Munich is working on solutions for the viable city of the future together with numerous partners from business and science.
An intermodal mobility hub optimizes and builds upon the spatial networking of various mobility solutions and services in a central location, including components such as bike sharing, car sharing, public transport, intuitive booking and guidance systems, intelligent charging infrastructure, smart parking and new space utilization concepts , e.g. co-working spaces.
The research project targets city administrations (Integrated City Development Unit), as well as companies active in the area of transport, energy, real estate and IT.
After the German “Energy Transition” has initiated fundamental transformation in urban energy systems, "Mobility Transition" is imminent. While the demand for mobility is increasing worldwide—as an important indicator of improving quality of life—it is also applying significant pressures to human and natural systems. It contributes to congestion, climate change, local air pollution, noise pollution, death and injury, occupation of urban space and the sealing of natural surfaces. The current dependence on motorized private transport made planners and researchers fundamentally rethink urban transport. The German Federal Government has set targets of reducing transport demand, emissions and fuel consumption. By 2050, energy consumption share that belongs to transport is expected to fall by 40 percent compared to 2005, with the number of electric vehicles increasing from 30,000 to six million by 2030 (source: Transport, Federal Government, 2015). The EU Commission has set the objective of phasing out fossil-fuelled vehicles in cities by 2050. (See “EU White Paper on Transport”, 2011). Oslo is the first European city to remove by 2020 personal motorized vehicles from the city center completely. At the municipal level, the urban mobility transition calls for a holistic approach including new models of urban development, combining compact urban development with mixed-use spaces, decentralized concentration, public-transport oriented urban development, inclusion and traffic safety (Source: What Cities want, TU München und MAN, 2013).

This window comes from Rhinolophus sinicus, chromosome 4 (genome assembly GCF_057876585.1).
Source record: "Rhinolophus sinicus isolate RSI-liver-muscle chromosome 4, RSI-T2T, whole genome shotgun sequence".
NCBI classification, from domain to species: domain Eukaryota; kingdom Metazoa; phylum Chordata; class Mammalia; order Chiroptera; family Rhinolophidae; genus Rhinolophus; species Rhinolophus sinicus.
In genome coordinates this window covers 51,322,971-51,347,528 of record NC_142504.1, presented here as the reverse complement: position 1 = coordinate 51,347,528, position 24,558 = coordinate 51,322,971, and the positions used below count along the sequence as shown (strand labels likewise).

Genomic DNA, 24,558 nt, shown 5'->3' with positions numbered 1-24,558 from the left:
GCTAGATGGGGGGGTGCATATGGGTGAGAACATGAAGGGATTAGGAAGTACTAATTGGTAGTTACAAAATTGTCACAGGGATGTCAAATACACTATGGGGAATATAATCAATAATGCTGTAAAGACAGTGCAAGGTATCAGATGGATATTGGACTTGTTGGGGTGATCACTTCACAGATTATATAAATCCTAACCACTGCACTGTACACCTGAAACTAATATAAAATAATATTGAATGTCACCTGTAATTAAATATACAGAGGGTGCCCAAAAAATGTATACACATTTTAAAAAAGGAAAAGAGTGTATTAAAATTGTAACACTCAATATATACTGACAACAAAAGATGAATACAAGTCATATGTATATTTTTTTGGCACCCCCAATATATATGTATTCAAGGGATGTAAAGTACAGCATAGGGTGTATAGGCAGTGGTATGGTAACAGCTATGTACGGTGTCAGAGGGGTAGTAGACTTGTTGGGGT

An "intermodal mobility hub" consists of a modular system of networked and coordinated mobility solutions and services. Existing mobility nodes such as train stations or mobility transfer areas are ideally suited locations for intermodal mobility hubs. Possible solutions are electric car-sharing, bike and pedelec sharing, charging infrastructure, guidance system, routing app, integrated booking and billing systems, flexible space utilization concepts and district logistics hub.
The aim of the research project Shared E-Fleet was to design and implement an integrated, cloud-based ICT solution for the intelligent operation of shared electric vehicle fleets between companies. The developed solutions are tested in several model tests at different locations under real conditions.
The project targets primarily small and medium-sized enterprises (SMEs) sharing an electric vehicles fleet (e.g. in technology parks, commercial areas, etc.), as well as large companies and public administrations who share electric vehicle fleets with associated companies or organizations. This approach allows a critical mass in terms of workload of electric vehicles to be reached.